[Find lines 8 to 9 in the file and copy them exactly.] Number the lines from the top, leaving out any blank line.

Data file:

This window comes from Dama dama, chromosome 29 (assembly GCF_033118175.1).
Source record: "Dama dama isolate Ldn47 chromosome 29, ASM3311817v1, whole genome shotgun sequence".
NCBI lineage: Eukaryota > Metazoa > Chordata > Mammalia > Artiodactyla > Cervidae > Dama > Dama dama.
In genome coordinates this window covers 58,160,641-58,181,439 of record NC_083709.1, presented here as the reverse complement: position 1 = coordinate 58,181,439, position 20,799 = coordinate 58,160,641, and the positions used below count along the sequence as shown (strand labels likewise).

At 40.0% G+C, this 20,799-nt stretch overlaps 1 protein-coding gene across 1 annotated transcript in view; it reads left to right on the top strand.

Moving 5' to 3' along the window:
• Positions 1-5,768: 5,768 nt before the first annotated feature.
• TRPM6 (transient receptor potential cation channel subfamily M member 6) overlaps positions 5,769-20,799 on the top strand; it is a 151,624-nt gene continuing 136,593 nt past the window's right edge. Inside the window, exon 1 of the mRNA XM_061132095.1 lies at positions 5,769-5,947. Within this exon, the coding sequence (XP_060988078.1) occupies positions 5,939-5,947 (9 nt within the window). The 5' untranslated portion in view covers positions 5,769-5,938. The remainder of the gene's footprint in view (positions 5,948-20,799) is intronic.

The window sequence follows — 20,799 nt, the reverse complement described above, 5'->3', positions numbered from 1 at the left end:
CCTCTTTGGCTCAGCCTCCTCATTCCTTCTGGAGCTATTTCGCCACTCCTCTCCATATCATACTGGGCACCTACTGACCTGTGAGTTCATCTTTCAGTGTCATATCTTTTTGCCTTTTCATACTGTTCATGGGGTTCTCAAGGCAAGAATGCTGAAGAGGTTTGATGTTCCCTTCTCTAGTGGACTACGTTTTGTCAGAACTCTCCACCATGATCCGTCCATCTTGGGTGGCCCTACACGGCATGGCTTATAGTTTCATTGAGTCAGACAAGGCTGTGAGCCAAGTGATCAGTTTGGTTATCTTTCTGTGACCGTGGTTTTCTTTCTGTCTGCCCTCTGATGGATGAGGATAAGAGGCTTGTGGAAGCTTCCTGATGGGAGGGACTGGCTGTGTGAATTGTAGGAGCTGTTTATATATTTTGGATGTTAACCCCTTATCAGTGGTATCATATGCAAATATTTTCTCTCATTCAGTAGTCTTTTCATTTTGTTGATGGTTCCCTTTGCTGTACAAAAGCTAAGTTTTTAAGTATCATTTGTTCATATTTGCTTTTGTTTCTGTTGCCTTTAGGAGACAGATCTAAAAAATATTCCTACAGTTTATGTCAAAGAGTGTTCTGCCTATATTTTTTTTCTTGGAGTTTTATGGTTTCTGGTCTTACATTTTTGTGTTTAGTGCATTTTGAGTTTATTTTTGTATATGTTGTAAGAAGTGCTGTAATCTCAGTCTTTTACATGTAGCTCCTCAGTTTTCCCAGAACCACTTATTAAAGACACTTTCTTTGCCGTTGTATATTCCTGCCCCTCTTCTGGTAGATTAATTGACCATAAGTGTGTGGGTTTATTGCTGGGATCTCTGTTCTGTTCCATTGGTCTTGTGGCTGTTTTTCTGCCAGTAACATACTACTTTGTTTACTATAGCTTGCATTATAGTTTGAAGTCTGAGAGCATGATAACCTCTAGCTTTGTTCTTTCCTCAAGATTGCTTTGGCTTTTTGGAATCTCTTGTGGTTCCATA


• TRPM6 (transient receptor potential cation channel subfamily M member 6) overlaps positions 5,769-20,799 on the top strand; it is a 151,624-nt gene continuing 136,593 nt past the window's right edge. Inside the window, exon 1 of the mRNA XM_061132095.1 lies at positions 5,769-5,947. Within this exon, the coding sequence (XP_060988078.1) occupies positions 5,939-5,947 (9 nt within the window). The 5' untranslated portion in view covers positions 5,769-5,938. The remainder of the gene's footprint in view (positions 5,948-20,799) is intronic.

The window sequence follows — 20,799 nt, the reverse complement described above, 5'->3', positions numbered from 1 at the left end: